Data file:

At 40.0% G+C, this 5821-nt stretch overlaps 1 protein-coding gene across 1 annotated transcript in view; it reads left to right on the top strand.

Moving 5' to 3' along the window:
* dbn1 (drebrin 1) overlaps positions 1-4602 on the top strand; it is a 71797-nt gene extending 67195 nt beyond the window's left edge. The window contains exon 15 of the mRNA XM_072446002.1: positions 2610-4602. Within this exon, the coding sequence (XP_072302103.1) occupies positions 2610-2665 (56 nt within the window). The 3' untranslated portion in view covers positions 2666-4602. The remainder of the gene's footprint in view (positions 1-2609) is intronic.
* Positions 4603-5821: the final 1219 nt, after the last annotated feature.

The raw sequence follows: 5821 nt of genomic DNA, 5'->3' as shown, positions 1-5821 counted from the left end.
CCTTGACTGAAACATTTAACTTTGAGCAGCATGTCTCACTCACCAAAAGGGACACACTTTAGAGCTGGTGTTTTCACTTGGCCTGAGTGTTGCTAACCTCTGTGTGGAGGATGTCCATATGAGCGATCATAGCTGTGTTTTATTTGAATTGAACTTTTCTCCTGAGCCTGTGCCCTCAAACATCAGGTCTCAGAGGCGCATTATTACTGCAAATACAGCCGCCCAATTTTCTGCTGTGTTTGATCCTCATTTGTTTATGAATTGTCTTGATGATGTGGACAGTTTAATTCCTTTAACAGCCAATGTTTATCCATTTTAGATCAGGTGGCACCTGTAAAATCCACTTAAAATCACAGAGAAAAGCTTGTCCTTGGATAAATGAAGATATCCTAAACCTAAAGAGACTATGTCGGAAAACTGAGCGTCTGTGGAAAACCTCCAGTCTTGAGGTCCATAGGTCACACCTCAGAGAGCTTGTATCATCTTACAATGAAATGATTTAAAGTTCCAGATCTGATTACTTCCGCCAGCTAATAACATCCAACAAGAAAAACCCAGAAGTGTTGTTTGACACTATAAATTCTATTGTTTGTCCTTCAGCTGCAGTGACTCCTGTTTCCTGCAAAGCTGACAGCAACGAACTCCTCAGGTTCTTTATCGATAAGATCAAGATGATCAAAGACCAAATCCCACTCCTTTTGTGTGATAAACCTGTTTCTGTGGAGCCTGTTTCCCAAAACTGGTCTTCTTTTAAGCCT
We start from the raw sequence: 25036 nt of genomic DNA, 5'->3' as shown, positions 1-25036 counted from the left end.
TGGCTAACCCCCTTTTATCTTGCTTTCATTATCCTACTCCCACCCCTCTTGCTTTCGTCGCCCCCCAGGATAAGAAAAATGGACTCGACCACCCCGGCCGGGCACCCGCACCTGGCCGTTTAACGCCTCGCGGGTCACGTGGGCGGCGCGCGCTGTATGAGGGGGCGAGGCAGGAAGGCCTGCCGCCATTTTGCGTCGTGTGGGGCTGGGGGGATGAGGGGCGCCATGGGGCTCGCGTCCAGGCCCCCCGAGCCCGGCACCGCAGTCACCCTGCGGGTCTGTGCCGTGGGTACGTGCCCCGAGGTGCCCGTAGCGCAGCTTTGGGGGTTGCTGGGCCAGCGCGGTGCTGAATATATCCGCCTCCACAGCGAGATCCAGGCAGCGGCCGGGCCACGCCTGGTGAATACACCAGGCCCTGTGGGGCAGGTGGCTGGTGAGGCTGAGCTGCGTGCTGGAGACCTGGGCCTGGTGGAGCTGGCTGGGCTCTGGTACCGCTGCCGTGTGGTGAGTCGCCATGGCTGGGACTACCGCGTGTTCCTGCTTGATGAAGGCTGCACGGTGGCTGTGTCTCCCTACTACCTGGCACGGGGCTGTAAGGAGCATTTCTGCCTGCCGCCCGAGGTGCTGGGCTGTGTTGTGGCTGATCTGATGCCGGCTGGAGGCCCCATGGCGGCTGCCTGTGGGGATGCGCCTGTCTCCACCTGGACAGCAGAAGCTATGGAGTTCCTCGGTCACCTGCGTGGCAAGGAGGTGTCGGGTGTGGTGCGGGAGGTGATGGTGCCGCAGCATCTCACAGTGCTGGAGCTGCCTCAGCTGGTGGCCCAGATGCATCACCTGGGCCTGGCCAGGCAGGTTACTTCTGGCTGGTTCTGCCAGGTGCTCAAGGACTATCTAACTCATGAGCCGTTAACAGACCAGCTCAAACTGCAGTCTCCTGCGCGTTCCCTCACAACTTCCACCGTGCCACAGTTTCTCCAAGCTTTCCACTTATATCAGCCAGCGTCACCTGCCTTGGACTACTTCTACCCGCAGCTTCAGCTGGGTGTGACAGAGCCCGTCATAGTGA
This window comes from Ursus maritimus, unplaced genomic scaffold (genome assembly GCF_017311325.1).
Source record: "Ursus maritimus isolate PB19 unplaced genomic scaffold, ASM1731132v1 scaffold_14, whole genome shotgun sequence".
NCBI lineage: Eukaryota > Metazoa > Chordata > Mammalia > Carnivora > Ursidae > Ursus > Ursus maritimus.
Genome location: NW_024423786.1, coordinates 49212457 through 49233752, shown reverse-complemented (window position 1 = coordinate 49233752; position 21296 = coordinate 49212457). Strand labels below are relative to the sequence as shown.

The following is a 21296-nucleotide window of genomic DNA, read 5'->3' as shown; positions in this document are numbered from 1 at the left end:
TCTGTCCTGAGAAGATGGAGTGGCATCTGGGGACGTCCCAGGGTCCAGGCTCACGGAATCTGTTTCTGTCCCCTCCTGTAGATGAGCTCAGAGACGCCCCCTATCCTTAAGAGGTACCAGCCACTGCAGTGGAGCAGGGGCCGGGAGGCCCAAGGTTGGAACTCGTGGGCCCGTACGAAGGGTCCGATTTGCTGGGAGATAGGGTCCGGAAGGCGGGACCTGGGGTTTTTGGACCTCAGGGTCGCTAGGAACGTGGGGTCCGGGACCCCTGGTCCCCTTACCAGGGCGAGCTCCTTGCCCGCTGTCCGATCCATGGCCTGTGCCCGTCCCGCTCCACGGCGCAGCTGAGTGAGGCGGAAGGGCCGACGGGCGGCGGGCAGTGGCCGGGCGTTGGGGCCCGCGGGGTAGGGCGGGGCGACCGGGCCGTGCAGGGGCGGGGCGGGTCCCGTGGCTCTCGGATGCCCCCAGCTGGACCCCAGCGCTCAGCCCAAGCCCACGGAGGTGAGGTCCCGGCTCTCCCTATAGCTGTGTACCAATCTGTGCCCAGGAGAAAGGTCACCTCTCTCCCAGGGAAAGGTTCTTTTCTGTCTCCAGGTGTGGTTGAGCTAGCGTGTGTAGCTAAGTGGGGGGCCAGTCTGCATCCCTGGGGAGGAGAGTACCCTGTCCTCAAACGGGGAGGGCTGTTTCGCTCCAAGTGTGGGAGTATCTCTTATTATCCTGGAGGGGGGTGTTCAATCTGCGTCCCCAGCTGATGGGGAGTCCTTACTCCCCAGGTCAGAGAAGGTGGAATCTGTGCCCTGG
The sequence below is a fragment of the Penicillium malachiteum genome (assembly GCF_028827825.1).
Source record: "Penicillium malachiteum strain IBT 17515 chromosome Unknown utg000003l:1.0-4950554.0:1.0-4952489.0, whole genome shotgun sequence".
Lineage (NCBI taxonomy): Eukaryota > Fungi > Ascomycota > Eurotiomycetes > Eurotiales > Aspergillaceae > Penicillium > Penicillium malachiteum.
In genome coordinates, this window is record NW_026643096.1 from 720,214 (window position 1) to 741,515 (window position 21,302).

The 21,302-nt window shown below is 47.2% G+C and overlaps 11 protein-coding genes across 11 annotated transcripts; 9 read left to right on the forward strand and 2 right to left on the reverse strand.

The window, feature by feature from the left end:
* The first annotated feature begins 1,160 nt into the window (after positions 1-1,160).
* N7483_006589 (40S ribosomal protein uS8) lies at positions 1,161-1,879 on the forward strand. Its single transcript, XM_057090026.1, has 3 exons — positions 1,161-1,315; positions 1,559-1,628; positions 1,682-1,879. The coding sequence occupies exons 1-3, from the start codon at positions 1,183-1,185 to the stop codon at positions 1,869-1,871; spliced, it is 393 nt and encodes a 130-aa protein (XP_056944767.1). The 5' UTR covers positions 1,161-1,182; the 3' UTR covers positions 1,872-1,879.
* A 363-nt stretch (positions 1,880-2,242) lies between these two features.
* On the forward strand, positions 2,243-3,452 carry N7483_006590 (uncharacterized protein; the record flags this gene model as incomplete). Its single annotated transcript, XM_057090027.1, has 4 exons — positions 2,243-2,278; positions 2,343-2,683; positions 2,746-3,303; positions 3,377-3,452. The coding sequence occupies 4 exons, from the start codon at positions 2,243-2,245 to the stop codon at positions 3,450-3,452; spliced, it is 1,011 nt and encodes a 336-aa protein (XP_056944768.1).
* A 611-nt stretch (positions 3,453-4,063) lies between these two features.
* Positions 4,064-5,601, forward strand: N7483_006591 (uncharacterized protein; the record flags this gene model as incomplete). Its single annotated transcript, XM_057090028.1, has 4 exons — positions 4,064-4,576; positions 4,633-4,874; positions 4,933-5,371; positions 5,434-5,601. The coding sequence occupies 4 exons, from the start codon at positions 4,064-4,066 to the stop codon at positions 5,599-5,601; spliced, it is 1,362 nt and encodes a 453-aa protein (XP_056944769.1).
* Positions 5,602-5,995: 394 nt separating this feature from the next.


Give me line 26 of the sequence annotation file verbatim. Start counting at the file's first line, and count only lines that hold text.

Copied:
* Positions 4,064-5,601, forward strand: N7483_006591 (uncharacterized protein; the record flags this gene model as incomplete). Its single annotated transcript, XM_057090028.1, has 4 exons — positions 4,064-4,576; positions 4,633-4,874; positions 4,933-5,371; positions 5,434-5,601. The coding sequence occupies 4 exons, from the start codon at positions 4,064-4,066 to the stop codon at positions 5,599-5,601; spliced, it is 1,362 nt and encodes a 453-aa protein (XP_056944769.1).